• The implementation of these process standards should have a positive effect on the security quality of code produced under them

  • Software Engineering Institute (SEI), Capability Maturity Model (CMM)

  • International Standards Organization (ISO), ISO 9001 (quality management standards)

  • National Security Agency (NSA), System Security Engineering CMM (SSE CMM)


Conclusion

Conclusion

  • Quotes from the textbook:

  • “Software development is both an art and a science… Just as a great painter will achieve harmony and balance in a painting, a good software developer who truly understands security will incorporate security into all phases of development.”

  • Translation: We can’t tell you how to do this. Good luck.


Howstuffworks com

Howstuffworks.com

  • Achieving Nirvana

  • The Buddha couldn't fully relate his new understanding of the universe, but he could spread the essential message of his enlightenment and guide people toward achieving the same understanding. He traveled from place to place teaching the four noble truths:

  • Life is suffering.

  • This suffering is caused by ignorance of the true nature of the universe.

  • You can only end this suffering by overcoming ignorance and attachment to earthly things.

  • You can overcome ignorance and attachment by following the Noble Eightfold Path.


Research question

Research Question

  • Do you suppose howstuffworks.com also has a page explaining “How Christian Salvation Works”?

  • How about other religions?


Security in computing chapter 3 program security

  • Education is what remains after one has forgotten everything he learned in school.

  • Albert Einstein


Security in computing chapter 3 program security

  • “A university is what a college becomes when the faculty loses interest in students.”

  • John Ciardi


Security in computing chapter 3 program security

  • A university professor set an examination question in which he asked what is the difference between ignorance and apathy. The professor had to give an A+ to a student who answered: I don't know and I don't care. Richard Pratt, Pacific Computer Weekly, 20 July 1990


Luke and welling and presentation information fall of 2011

Luke and Welling and Presentation Information, Fall of 2011

  • As of 11/1/2011 there are 15 students in class

  • Luke and Welling: 3 days set aside

  • 5 student presentations per day

  • 15 minutes per presentation

  • As for the other presentations: 2 days

  • 7.5 students per day

  • 10 minutes per presentation


Survey of luke and welling

Survey of Luke and Welling

  • III E-commerce and Security

  • Ch. 14, skip

  • Ch. 15, skip

  • Ch. 16, Web Application Security

  • First subsections, skip

  • Major topic 1:

  • Pg. 367, Securing Your Code


Security in computing chapter 3 program security

  • Major topic 2:

  • Pg. 378, Securing Your Web Server and PHP

  • Pg. 383, Database Server Security

  • Pg. 385, Protecting the Network

  • Pg. 387, Computer and Operating System Security

  • Pg. 388, Disaster Planning, skip

  • Pg. 390, Next, skip


Security in computing chapter 3 program security

  • Ch. 17, Implementing Authentication with PHP and MySQL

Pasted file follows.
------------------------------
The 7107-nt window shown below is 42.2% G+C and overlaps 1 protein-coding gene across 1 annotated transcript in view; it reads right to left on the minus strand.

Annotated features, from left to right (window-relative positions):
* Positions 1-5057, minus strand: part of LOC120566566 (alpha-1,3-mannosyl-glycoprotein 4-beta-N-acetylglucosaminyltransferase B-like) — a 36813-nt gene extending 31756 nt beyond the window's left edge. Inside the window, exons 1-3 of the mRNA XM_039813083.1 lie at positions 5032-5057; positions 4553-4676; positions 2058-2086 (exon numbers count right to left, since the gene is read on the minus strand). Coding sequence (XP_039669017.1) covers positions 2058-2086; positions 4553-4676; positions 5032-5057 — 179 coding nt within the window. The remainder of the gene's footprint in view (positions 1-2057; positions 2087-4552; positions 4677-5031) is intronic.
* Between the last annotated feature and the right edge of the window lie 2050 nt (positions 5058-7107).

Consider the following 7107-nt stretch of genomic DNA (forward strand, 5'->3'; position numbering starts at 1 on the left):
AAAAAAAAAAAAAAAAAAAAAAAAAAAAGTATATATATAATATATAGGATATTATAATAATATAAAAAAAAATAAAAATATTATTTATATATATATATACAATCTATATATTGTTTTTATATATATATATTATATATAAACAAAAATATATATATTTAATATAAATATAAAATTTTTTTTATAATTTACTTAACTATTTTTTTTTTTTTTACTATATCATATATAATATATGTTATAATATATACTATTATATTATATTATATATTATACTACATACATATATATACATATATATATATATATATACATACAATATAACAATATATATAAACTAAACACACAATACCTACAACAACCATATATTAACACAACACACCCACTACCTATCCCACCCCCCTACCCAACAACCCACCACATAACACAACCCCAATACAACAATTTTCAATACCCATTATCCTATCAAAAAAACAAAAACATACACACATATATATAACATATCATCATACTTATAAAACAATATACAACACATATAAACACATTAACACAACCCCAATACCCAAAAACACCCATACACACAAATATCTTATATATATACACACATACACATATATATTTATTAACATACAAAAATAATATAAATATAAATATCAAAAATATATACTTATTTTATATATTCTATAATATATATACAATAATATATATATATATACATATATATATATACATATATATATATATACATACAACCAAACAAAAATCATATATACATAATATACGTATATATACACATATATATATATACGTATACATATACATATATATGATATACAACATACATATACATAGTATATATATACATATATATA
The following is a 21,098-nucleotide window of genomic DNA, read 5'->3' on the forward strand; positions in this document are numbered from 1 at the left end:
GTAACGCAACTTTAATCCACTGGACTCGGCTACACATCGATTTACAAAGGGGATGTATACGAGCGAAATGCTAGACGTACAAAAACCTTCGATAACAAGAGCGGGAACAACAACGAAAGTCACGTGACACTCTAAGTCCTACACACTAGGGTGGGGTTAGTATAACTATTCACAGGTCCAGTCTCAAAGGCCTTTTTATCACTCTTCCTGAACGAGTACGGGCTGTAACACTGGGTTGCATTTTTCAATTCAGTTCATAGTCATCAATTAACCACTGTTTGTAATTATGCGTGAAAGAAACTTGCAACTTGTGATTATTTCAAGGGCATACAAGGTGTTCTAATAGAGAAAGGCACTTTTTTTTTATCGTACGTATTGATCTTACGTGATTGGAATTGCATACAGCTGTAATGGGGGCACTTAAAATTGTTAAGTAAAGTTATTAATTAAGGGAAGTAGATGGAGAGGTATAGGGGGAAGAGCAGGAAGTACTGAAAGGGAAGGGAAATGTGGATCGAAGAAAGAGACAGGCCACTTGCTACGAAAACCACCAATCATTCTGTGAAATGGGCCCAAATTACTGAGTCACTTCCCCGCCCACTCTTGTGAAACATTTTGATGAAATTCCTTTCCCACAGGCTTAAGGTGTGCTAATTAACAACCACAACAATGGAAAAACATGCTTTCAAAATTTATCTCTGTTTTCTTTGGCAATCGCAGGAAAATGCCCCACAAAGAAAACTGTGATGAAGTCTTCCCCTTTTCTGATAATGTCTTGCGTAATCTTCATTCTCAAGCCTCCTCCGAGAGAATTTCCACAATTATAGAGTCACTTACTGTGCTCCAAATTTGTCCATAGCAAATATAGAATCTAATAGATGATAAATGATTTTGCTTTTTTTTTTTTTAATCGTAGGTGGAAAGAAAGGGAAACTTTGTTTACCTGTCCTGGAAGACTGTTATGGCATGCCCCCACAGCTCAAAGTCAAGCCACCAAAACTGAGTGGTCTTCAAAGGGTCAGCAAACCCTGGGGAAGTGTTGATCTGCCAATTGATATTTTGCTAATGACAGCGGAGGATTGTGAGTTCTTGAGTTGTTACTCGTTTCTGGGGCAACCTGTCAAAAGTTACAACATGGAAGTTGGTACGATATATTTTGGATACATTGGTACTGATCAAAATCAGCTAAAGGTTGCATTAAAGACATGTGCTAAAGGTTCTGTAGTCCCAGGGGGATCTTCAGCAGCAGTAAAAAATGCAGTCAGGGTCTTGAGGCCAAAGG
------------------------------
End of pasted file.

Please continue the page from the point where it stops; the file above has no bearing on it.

• Major topic 3:

  • Pg. 391, Identifying Visitors

  • Pg. 392, Implementing Access Control

  • Pg. 399, Using Basic Authentication


Security in computing chapter 3 program security

  • Major topic 4:

  • Pg. 400, Using Basic Authentication in PHP

  • Pg. 402, Using Basic Authentication with Apache’s .htaccess Files

  • Pg. 406, Using mod_auth_mysql Authentication

  • Pg. 408, Creating Your Own Custom Authentication

  • Pg. 409, Further Reading/Next, skip


Security in computing chapter 3 program security

  • Ch. 18, Implementing Secure Transactions with PHP and MySQL

  • Major topic 5:

  • Pg. 409, Providing Secure Transactions

  • Pg. 413, Using Secure Socket Layers

  • Pg. 417, Screening User Input

  • Pg. 417, Providing Secure Storage

  • Pg. 419, Storing Credit Card Numbers


Security in computing chapter 3 program security

  • Major topic 6:

  • Pg. 419, Using Encryption in PHP

  • Pg. 427, Further Reading, skip


Security in computing chapter 3 program security

  • Ch. 23, Using Session Control in PHP

  • Major topic 7

  • Pg. 509, What Is Session Control?

  • Pg. 509, Understanding Basic Session Functionality

  • Pg. 512, Implementing Simple Sessions

  • Pg. 514, Creating a Simple Session Example

  • Pg. 516, Configuring Session Control


Security in computing chapter 3 program security

  • Major topic 8:

  • Pg. 517, Implementing Authentication with Session Control

  • Pg. 524, Further Reading, skip


Security in computing chapter 3 program security

  • Ch 27, Building User Authentication and Personalization

  • Major topic 9:

  • Pg. 569, Solution Components

  • Pg. 571, Solution Overview

  • Pg. 573, Implementing the Database

  • Pg. 574, Implementing the Basic Site


Security in computing chapter 3 program security

  • Major topics 10 and 11 (double):

  • Pg. 577, Implementing User Authentication

  • Major topic 12:

  • Pg. 596, Implementing Bookmark Storage and Retrieval

  • Pg. 602, Implementing Recommendations

  • Pg. 606, Considering Possible Extensions/Next, skip


Security in computing chapter 3 program security

  • In summary:

  • Day 1: Major topics 1-4

  • Day 2: Major topics 5-8

  • Day 3: Major topics 9-12


The end

The End